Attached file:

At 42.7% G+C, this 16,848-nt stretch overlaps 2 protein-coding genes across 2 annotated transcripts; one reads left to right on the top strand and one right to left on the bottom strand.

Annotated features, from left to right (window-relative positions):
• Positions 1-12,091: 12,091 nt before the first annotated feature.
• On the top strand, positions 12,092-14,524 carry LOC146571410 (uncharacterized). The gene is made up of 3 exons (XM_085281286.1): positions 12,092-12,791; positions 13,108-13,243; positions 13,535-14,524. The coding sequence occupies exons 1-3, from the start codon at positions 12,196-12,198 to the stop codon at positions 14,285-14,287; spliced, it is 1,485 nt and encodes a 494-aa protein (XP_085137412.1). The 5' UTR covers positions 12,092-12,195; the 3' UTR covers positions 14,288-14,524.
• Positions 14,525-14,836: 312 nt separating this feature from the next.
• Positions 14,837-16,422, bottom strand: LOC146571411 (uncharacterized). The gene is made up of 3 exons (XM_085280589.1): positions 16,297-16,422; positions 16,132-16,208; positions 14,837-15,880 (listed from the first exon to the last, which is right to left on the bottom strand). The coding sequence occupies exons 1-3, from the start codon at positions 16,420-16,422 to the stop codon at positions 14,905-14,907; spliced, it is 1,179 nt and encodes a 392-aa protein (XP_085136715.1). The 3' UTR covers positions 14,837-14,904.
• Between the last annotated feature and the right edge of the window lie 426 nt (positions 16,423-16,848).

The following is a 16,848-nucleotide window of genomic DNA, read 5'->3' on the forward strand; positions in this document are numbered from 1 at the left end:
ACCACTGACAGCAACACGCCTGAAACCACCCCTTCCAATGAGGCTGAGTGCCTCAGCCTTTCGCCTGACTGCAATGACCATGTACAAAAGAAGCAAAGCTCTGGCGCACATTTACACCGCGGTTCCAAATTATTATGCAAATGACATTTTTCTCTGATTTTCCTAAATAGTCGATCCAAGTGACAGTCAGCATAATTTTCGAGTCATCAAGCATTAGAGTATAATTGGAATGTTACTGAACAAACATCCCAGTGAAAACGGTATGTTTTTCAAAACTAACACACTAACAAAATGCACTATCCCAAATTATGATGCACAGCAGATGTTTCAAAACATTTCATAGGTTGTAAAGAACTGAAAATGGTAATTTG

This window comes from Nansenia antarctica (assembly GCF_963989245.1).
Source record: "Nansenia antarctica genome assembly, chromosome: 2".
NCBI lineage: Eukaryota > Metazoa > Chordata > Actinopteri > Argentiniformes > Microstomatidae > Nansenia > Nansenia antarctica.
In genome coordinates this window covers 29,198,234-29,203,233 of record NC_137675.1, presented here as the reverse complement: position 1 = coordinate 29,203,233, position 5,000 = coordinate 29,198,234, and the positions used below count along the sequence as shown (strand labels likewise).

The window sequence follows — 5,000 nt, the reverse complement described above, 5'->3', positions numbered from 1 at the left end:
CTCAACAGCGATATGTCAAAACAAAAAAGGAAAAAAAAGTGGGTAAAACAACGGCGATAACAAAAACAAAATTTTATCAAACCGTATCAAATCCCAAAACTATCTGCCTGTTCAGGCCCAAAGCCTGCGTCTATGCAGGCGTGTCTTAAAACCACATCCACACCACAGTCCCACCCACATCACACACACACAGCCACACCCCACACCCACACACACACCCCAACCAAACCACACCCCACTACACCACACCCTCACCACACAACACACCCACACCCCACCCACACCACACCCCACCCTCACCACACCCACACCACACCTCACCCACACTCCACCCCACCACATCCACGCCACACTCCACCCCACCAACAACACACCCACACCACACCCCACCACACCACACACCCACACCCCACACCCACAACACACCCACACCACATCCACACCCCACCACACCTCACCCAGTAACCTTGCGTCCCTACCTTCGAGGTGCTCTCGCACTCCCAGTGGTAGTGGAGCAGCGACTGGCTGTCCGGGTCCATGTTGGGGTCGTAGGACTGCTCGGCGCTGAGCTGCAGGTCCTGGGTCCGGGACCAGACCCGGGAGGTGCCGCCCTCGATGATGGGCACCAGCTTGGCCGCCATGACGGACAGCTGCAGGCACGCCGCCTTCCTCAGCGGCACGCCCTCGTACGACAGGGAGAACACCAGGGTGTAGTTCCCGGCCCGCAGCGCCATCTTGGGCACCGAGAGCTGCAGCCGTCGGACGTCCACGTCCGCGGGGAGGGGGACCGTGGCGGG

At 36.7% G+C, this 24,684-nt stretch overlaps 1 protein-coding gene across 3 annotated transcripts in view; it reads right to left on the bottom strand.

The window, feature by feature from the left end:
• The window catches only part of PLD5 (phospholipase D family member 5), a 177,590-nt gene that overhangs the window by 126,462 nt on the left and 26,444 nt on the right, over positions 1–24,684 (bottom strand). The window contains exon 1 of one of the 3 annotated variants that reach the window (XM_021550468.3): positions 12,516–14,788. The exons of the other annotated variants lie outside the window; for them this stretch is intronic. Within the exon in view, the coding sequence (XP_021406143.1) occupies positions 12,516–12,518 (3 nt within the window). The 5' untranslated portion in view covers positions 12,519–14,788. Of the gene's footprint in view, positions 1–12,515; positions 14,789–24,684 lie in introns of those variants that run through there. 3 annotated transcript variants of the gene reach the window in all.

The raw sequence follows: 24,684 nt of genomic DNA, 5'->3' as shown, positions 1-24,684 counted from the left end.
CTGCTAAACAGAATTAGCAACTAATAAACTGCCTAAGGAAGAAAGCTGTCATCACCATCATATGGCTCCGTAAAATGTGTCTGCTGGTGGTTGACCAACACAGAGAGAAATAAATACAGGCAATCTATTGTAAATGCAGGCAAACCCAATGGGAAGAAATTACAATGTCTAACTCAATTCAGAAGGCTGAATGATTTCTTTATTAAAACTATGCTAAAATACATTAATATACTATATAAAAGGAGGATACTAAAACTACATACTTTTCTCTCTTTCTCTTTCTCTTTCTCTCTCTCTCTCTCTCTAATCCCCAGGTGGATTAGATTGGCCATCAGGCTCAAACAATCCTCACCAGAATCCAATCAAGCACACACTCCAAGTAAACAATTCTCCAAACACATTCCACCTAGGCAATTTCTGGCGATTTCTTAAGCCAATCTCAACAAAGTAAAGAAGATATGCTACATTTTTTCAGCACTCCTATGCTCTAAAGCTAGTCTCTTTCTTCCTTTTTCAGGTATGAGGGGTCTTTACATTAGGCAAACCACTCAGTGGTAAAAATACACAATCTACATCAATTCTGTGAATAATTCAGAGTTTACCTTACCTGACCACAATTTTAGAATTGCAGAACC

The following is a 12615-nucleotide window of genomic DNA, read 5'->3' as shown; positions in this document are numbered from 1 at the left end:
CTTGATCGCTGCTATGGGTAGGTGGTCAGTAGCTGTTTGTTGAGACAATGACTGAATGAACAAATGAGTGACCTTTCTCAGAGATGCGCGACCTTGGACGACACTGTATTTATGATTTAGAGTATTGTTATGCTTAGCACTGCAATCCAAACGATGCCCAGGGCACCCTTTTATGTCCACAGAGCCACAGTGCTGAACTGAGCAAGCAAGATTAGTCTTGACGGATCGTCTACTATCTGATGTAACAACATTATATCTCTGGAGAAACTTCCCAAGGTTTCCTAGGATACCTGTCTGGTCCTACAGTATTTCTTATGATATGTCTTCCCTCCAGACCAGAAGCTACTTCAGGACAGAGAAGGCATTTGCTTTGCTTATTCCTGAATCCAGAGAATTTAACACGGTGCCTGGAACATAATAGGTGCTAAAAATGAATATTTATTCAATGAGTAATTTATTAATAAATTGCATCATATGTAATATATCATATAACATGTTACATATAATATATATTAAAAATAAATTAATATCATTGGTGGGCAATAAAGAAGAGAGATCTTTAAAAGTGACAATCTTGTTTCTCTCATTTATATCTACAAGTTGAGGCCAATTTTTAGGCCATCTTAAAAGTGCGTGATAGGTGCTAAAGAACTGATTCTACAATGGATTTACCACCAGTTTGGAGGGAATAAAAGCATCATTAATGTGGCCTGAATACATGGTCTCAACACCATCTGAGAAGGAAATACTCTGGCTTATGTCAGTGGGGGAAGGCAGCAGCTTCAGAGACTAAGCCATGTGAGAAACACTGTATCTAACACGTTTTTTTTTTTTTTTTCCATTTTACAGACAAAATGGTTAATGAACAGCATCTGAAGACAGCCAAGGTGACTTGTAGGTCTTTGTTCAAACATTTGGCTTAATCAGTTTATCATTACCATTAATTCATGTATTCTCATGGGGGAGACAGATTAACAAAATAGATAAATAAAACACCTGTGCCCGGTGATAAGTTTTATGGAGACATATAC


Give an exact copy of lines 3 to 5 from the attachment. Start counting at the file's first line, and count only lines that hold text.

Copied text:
• Positions 1-12,091: 12,091 nt before the first annotated feature.
• On the top strand, positions 12,092-14,524 carry LOC146571410 (uncharacterized). The gene is made up of 3 exons (XM_085281286.1): positions 12,092-12,791; positions 13,108-13,243; positions 13,535-14,524. The coding sequence occupies exons 1-3, from the start codon at positions 12,196-12,198 to the stop codon at positions 14,285-14,287; spliced, it is 1,485 nt and encodes a 494-aa protein (XP_085137412.1). The 5' UTR covers positions 12,092-12,195; the 3' UTR covers positions 14,288-14,524.
• Positions 14,525-14,836: 312 nt separating this feature from the next.